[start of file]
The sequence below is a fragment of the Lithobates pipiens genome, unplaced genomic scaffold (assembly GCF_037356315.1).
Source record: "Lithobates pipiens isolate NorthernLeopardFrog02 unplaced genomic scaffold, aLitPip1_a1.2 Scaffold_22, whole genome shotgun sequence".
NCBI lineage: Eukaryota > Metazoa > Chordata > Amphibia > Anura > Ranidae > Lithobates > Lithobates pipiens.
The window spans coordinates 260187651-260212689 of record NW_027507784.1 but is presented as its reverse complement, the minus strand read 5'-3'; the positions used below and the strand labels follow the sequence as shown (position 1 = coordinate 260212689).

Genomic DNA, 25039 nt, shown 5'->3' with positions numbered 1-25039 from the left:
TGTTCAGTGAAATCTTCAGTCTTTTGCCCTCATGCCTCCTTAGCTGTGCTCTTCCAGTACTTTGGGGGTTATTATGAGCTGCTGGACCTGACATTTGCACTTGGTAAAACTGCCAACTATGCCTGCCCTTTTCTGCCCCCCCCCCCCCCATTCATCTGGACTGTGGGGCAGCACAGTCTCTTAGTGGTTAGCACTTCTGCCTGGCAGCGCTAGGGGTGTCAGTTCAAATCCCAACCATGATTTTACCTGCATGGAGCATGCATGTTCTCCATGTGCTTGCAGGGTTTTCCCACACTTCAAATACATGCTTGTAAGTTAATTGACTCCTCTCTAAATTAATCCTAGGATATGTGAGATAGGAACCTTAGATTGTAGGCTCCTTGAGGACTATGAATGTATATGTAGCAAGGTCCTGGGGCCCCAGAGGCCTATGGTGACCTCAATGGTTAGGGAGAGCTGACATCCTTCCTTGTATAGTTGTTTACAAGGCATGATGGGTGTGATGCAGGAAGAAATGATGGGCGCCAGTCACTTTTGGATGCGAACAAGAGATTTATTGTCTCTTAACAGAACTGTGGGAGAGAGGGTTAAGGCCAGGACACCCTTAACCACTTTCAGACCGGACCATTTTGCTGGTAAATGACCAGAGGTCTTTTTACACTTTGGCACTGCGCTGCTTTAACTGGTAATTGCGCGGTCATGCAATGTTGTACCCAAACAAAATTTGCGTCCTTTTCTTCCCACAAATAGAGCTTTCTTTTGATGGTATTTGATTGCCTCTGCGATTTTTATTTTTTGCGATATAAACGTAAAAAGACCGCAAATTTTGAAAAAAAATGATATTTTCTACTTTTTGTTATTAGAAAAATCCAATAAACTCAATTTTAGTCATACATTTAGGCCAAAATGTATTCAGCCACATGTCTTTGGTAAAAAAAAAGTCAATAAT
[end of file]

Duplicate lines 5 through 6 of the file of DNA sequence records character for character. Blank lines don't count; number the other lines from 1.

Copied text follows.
Genomic DNA, 25039 nt, shown 5'->3' with positions numbered 1-25039 from the left:
TGTTCAGTGAAATCTTCAGTCTTTTGCCCTCATGCCTCCTTAGCTGTGCTCTTCCAGTACTTTGGGGGTTATTATGAGCTGCTGGACCTGACATTTGCACTTGGTAAAACTGCCAACTATGCCTGCCCTTTTCTGCCCCCCCCCCCCCCATTCATCTGGACTGTGGGGCAGCACAGTCTCTTAGTGGTTAGCACTTCTGCCTGGCAGCGCTAGGGGTGTCAGTTCAAATCCCAACCATGATTTTACCTGCATGGAGCATGCATGTTCTCCATGTGCTTGCAGGGTTTTCCCACACTTCAAATACATGCTTGTAAGTTAATTGACTCCTCTCTAAATTAATCCTAGGATATGTGAGATAGGAACCTTAGATTGTAGGCTCCTTGAGGACTATGAATGTATATGTAGCAAGGTCCTGGGGCCCCAGAGGCCTATGGTGACCTCAATGGTTAGGGAGAGCTGACATCCTTCCTTGTATAGTTGTTTACAAGGCATGATGGGTGTGATGCAGGAAGAAATGATGGGCGCCAGTCACTTTTGGATGCGAACAAGAGATTTATTGTCTCTTAACAGAACTGTGGGAGAGAGGGTTAAGGCCAGGACACCCTTAACCACTTTCAGACCGGACCATTTTGCTGGTAAATGACCAGAGGTCTTTTTACACTTTGGCACTGCGCTGCTTTAACTGGTAATTGCGCGGTCATGCAATGTTGTACCCAAACAAAATTTGCGTCCTTTTCTTCCCACAAATAGAGCTTTCTTTTGATGGTATTTGATTGCCTCTGCGATTTTTATTTTTTGCGATATAAACGTAAAAAGACCGCAAATTTTGAAAAAAAATGATATTTTCTACTTTTTGTTATTAGAAAAATCCAATAAACTCAATTTTAGTCATACATTTAGGCCAAAATGTATTCAGCCACATGTCTTTGGTAAAAAAAAAGTCAATAAT